The Story of BedBike
We're often asked, "How did BedBike start?" It's a good story, so we sat down our CEO Kyle Freedman to find out.
"If Mom becomes independent again, we can bring her home. Can you help regain her strength?" Mary's daughter pleaded.
Physiotherapist Kyle Freedman, who later founded PhysioHealth Technologies, was assessing Mary for the first time in her mechanical bed at CareLife Fleetwood.
A diabetic, Mary had recently undergone double mid-thigh amputations. She had a long journey of recovery ahead of her. Unless Mary regained the strength to self-transfer and self-mobilize in a wheelchair, she would have to live in a full-care facility. Her age, condition, and current function would make that difficult, and Kyle gently attempted to tell the family. "She needs a lot of exercise. Ideally twice a day, and someone to guide her through an exercise program." The most he could accommodate in his community therapist schedule, while also balancing shifts at a multi-disciplinary clinic, was three times a week.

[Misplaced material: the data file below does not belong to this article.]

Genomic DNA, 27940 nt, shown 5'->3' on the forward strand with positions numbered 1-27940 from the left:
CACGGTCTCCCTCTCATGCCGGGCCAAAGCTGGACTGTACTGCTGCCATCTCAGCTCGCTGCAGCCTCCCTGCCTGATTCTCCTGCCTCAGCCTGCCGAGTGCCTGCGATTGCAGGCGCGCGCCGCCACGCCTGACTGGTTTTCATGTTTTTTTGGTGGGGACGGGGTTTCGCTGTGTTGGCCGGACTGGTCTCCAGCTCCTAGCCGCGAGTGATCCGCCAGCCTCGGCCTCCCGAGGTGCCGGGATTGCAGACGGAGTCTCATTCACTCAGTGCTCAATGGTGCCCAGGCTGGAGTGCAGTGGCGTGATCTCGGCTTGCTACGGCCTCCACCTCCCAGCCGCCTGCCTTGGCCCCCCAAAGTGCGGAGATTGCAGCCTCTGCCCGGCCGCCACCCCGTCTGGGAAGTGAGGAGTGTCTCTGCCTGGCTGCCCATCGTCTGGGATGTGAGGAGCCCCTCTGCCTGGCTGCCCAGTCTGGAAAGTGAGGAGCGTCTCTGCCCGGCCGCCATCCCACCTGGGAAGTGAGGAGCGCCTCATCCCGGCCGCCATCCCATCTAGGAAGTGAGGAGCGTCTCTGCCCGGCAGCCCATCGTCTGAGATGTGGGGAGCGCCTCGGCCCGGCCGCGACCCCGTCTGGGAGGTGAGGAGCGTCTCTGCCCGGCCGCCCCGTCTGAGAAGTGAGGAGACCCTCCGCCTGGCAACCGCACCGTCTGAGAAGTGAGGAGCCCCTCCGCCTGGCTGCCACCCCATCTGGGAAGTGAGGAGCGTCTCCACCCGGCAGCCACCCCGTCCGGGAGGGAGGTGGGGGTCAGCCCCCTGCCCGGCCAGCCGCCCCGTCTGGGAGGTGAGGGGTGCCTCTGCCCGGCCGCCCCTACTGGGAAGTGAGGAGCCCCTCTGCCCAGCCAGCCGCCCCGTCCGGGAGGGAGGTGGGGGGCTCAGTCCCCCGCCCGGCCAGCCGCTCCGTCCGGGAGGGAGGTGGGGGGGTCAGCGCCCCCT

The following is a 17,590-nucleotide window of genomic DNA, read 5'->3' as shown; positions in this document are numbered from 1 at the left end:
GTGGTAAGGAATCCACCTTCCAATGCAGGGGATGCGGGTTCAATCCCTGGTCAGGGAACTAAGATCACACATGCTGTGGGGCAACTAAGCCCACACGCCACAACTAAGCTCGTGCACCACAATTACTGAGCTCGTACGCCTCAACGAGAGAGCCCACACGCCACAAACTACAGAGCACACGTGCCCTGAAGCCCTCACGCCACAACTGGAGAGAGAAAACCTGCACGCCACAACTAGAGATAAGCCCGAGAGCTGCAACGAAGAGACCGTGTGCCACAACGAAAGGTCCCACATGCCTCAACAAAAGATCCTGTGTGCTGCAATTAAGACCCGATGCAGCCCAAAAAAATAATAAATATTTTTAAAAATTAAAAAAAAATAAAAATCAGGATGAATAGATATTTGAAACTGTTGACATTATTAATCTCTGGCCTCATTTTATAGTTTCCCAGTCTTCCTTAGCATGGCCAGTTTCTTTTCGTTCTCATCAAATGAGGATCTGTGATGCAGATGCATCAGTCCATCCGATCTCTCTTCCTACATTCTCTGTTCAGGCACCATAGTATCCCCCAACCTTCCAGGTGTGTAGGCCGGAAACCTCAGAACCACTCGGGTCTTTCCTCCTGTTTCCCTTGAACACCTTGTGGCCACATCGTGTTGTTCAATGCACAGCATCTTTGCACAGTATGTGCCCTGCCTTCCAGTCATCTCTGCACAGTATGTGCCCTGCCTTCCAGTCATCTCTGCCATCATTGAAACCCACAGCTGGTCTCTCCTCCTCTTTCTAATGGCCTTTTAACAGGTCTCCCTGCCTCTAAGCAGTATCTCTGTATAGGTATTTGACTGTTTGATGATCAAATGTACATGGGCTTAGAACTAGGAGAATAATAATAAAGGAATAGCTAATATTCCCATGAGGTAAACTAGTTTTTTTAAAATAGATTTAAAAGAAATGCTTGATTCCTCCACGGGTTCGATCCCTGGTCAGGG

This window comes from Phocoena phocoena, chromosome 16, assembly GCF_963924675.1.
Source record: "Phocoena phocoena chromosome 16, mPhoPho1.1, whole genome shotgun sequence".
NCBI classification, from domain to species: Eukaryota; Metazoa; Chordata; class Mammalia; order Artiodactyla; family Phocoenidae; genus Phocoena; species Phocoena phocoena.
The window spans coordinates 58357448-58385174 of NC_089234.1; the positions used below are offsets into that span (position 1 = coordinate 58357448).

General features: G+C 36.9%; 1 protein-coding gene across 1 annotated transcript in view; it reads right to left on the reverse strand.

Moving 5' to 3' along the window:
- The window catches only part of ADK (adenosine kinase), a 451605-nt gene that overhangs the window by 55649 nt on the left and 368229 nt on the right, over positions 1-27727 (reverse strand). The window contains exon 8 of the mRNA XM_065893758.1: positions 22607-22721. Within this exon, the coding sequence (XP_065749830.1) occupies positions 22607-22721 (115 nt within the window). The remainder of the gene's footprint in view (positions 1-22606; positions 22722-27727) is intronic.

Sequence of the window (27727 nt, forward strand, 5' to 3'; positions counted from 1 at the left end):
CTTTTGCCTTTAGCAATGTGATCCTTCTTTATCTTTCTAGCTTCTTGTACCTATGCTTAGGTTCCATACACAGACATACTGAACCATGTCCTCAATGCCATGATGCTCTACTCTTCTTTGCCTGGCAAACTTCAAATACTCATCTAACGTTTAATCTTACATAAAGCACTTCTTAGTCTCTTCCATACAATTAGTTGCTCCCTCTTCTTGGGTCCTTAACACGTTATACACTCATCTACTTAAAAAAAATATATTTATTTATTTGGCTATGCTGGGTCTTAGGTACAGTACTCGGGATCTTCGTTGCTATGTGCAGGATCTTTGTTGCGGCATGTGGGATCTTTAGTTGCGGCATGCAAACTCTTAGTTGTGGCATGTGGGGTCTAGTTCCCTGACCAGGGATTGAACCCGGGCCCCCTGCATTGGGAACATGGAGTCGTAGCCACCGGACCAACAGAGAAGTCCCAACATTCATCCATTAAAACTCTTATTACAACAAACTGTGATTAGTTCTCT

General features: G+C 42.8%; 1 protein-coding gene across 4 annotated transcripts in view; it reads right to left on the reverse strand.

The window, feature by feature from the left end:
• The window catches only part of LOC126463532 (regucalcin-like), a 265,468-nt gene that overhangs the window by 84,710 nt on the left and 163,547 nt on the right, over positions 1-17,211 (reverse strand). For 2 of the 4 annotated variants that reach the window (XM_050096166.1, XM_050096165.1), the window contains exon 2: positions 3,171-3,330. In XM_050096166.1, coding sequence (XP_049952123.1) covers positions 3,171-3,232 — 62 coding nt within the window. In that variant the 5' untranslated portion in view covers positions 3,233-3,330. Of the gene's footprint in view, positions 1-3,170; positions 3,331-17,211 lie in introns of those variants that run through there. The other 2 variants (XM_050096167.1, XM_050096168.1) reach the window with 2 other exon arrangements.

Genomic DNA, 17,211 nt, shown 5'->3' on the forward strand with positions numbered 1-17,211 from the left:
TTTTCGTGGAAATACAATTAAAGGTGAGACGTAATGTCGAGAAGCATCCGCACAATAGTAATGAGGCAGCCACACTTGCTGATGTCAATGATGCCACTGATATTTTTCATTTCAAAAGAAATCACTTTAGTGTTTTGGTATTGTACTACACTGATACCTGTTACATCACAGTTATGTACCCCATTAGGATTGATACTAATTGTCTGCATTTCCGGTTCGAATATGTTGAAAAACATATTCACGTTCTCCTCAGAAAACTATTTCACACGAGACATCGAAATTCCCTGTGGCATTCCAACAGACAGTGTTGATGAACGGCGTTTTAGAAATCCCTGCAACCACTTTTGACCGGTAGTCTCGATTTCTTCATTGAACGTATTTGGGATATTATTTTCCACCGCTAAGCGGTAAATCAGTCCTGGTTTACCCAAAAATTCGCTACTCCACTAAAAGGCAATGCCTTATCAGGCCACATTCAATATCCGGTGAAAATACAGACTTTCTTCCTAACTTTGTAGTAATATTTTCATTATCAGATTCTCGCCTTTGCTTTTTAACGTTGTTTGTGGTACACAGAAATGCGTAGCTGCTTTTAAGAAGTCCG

"Give her something she can do while you're not here," Mary's daughter insisted. "Something she can do in bed."
There isn't anything like that, Kyle remembered thinking. Sure, there were some arm ergometer models available through medical distributors—ones that were affixed to bulky tables and could be wheeled up to a mechanical bed. But they were expensive, and Mary's facility didn't have one.
And then it struck him. Maybe he could invent something new.
That was the start of BedBike. Kyle purchased a basic front mounted arm ergometer online and, with some basic workshop skills, attached a wooden base that would fit over Mary's lap.